Sarah Michelle Gellar isn’t the only high-profile “Buffy the Vampire Slayer” veteran making an appearance at Comic-Con International in San Diego this year. NBC will screen the pilot for “Grimm,” the network’s upcoming fantasy police procedural, at the pop-culture expo, and two of the series’ producers, Jim Kouf and David Greenwalt, who spent time toiling on “Buffy” and its spinoff, “Angel,” will participate in a Q&A session along with the show’s stars. The duo recently chatted with Hero Complex contributor Jevon Phillips about “Grimm,” which is described as a “modern retelling of the Grimms’ fairy tales, in a fractured kind of way.”
JP: Where did the idea for “Grimm” come from?
DG: Well, our hero has the ability to see the big bad wolf in the child molester, and the three little pigs in the greedy people. He has the ability to see what others can’t. Much of the idea came from Mr. Jim Kouf …
JK: It was both of our idea.
DG: OK, it was both of us. But there was an original idea by Todd Milliner just to do a modern Grimm story. And this is what we came up with.
JP: The current “Grimm” references a longer history/mythology that we’ll learn more about, right?
DG: In the pilot, it comes out that the original Brothers Grimm were actually profilers. And what they were writing was all true — but it was handed down in oral tradition to warn people of certain kinds of creatures who live among us. Our hero, Nick Burkhardt [David Giuntoli], is a distant relative of the Brothers Grimm, and in the pilot discovers that he has this ability to see these creatures within certain humans — particularly when they are emotionally aroused or angered or frightened. His aunt, Aunt Marie, arrives in town to tell him that he’s getting this power because she’s passing out of this world. It’s also scary and funny. It’s somewhere between “X-Files” and “Buffy.”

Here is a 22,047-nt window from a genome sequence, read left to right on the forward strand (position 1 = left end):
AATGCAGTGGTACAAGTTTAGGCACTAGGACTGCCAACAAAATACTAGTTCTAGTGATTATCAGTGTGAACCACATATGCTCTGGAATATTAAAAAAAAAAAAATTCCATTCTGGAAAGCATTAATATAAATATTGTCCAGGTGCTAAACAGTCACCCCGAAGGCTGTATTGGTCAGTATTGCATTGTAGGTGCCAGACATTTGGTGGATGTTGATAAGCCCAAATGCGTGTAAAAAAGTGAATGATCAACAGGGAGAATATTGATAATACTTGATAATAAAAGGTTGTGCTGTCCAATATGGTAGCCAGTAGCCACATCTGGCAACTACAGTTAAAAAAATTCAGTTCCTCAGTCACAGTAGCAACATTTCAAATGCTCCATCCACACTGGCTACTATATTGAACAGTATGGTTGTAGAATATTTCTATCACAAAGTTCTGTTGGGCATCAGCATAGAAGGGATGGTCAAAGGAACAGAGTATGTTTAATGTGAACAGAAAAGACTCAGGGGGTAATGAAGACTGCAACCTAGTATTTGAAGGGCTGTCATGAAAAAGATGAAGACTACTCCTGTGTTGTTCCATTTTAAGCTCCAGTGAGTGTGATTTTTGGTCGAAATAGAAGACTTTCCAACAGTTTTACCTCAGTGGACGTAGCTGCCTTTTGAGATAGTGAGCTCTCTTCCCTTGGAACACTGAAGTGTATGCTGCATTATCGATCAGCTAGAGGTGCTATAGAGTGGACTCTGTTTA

JK: Our series should be something like the Grimm’s fairy tales. You open the book and you get a fairy tale every night.
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JP: Can you name a few of the cases that our hero might be covering?
DG: He might work on a big bad wolf case!
JK: He might work on a Cinderella-type case. We’re bringing the fairy tales into the modern world and turning them on their head. They’re not going to follow precisely the Grimm tale, but we will reference them in some way…
JP: Like girls disappearing wearing red sweatshirts?
JP: Are there some good creatures that he’ll see too?
JK: Yes, some Grimm characters are good — they’re not all bad.
JP: So, you’re taking the show to Comic-Con International. Anything special planned?
DG: We’re going to show the whole pilot at Comic-Con then be on a panel with the actors to present it to what we hope will become rabid fans of ours. Neither one of us has ever been to Comic-Con and we’re both very excited. We’re dressing up as aging TV writers.
JK: They’ll never recognize us.
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